Hide

What's this?

commandlinefu.com is the place to record those command-line gems that you return to again and again.

Delete that bloated snippets file you've been using and share your personal repository with the world. That way others can gain from your CLI wisdom and you from theirs too. All commands can be commented on, discussed and voted up or down.


If you have a new feature suggestion or find a bug, please get in touch via http://commandlinefu.uservoice.com/

Get involved!

You can sign-in using OpenID credentials, or register a traditional username and password.

First-time OpenID users will be automatically assigned a username which can be changed after signing in.

Hide

Stay in the loop…

Follow the Tweets.

Every new command is wrapped in a tweet and posted to Twitter. Following the stream is a great way of staying abreast of the latest commands. For the more discerning, there are Twitter accounts for commands that get a minimum of 3 and 10 votes - that way only the great commands get tweeted.

» http://twitter.com/commandlinefu
» http://twitter.com/commandlinefu3
» http://twitter.com/commandlinefu10

Subscribe to the feeds.

Use your favourite RSS aggregator to stay in touch with the latest commands. There are feeds mirroring the 3 Twitter streams as well as for virtually every other subset (users, tags, functions,…):

Subscribe to the feed for:

Hide

News

2011-03-12 - Confoo 2011 presentation
Slides are available from the commandlinefu presentation at Confoo 2011: http://presentations.codeinthehole.com/confoo2011/
2011-01-04 - Moderation now required for new commands
To try and put and end to the spamming, new commands require moderation before they will appear on the site.
2010-12-27 - Apologies for not banning the trolls sooner
Have been away from the interwebs over Christmas. Will be more vigilant henceforth.
2010-09-24 - OAuth and pagination problems fixed
Apologies for the delay in getting Twitter's OAuth supported. Annoying pagination gremlin also fixed.
Hide

Tags

Hide

Functions

Commands using awk from sorted by
Terminal - Commands using awk - 1,149 results
svn status | grep -v ? | awk '{print $2}' > file.svn.txt && svn ci --targets file.svn.txt -m "[your commit message here]"
TOTAL_RAM=`free | head -n 2 | tail -n 1 | awk '{ print $2 }'`; PROC_RSS=`ps axo rss,comm | grep [h]ttpd | awk '{ TOTAL += $1 } END { print TOTAL }'`; PROC_PCT=`echo "scale=4; ( $PROC_RSS/$TOTAL_RAM ) * 100" | bc`; echo "RAM Used by HTTP: $PROC_PCT%"
2010-02-26 20:29:45
User: d34dh0r53
Functions: awk echo grep head tail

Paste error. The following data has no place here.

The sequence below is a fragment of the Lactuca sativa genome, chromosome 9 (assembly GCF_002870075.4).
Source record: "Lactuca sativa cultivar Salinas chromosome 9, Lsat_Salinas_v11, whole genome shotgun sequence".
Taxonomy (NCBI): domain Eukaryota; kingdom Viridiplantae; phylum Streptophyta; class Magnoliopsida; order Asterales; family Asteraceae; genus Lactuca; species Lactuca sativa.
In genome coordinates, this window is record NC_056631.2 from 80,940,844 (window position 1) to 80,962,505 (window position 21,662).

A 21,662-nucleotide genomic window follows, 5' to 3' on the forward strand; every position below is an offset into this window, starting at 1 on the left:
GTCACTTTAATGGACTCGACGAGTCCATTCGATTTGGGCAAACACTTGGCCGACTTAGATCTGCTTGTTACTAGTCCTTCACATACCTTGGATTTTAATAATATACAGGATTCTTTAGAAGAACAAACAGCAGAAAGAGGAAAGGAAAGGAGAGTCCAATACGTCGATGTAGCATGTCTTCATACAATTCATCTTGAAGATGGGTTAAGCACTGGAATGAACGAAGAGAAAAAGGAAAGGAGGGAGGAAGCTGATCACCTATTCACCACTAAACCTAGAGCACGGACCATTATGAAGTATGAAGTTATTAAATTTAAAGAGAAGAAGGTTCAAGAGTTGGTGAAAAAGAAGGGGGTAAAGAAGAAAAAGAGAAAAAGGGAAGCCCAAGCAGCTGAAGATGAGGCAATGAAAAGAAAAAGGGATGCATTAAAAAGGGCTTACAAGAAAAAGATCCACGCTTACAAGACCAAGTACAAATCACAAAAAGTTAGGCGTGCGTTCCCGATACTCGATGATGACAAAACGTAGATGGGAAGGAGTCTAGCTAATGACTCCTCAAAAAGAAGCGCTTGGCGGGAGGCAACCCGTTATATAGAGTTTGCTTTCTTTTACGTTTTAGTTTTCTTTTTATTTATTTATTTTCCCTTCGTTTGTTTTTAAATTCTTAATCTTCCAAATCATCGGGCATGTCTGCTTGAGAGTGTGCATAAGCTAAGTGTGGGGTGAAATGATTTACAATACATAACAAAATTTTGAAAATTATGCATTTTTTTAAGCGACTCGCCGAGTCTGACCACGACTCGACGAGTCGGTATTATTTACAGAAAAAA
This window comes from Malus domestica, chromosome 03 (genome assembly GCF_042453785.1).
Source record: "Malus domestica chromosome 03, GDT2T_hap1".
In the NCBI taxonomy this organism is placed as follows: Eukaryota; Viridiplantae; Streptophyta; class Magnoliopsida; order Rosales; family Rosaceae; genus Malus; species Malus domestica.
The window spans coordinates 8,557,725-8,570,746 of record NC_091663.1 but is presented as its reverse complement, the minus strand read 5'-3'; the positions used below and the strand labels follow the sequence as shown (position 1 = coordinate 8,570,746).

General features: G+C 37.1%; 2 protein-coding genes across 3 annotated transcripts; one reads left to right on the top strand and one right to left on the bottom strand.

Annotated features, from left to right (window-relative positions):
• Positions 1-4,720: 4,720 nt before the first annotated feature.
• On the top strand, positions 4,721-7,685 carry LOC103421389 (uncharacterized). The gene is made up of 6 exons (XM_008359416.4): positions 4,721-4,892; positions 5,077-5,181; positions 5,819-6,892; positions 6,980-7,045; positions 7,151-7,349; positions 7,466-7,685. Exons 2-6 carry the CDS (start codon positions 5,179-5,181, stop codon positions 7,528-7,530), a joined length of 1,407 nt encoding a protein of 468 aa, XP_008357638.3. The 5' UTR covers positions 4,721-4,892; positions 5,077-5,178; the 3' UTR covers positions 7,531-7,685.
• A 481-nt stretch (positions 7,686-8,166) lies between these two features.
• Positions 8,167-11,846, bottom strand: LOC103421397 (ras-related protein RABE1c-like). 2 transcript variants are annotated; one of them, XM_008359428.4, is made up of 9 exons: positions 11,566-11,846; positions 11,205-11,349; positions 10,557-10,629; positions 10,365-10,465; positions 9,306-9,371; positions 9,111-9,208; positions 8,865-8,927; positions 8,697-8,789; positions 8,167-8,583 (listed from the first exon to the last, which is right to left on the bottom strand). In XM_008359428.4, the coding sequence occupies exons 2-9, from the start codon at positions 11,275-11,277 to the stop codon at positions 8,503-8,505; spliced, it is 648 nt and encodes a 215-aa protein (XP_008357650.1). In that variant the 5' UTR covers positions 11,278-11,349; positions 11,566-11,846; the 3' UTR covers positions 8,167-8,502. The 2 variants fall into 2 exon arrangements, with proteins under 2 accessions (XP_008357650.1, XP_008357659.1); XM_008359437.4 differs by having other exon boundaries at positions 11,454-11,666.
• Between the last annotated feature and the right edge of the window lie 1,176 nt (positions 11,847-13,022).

6

Change the name of the process and what is echoed to suit your needs. The brackets around the h in the grep statement cause grep to skip over "grep httpd", it is the equivalent of grep -v grep although more elegant.

for x in `grep server /tmp/error.log | awk '{print $3}'`; do \ t=`date "+%d-%m-%H%M%S"` ; ssh -q -t admin@$x.domain.com 'pstree -auln' > ~/snapshots/$x-$t.out \ done
2010-02-26 19:50:41
User: jrparris
Functions: awk ssh
0

Required:

1) Systems that send out alert emails when errors, database locks, etc occur.

2) a system that:

a) has the ability to receive emails, and has procmail installed.

b) has ssh keys set up to machines that would send out alerts.

When procmail receives alert email, you can issue a command like this one (greps and awks may very - you're isolating the remote hostname that had the issue).

This will pull process trees from the alerting machines, which is always useful in later analysis.

awk '/^--- Day changed (.*)/ {st=""; for (i=0;i<ar[date];i++) {st=st"*"} print date" "st; date=$7"-"$5"-"$6} /> emergency/ {ar[date]++} END {st=""; for (i=0;i<ar[date];i++) {st=st"*"}; print date" "st}' #engineyard.log
2010-02-24 23:10:03
User: MarcoN
Functions: awk
-2

This awk command prints a histogram of the number of times 'emergency' is the first word in a line, per day, in an irssi (IRC client) log file.

awk '/^--- Day changed (.*)/ {st=""; for (i=0;i<ar[date];i++) {st=st"*"} print date" "st; date=$7"-"$5"-"$6} /> emergency/ {ar[date]++} END {st=""; for (i=0;i<ar[date];i++) {st=st"*"}; print date" "st}' #engineyard.log
2010-02-24 22:54:34
User: menicosia
Functions: awk
0

This awk command prints a histogram of the number of times 'emergency' is the first word in a line, per day, in an irssi (IRC client) log file.

lsof -c $processname | egrep 'w.+REG' | awk '{print $9}' | sort | uniq
2010-02-24 16:47:49
User: alustenberg
Functions: awk egrep sort
1

lists all files that are opened by processess named $processname

egrep 'w.+REG' is to filter out non file listings in lsof, awk to get the filenames, and sort | uniq to remove duplciation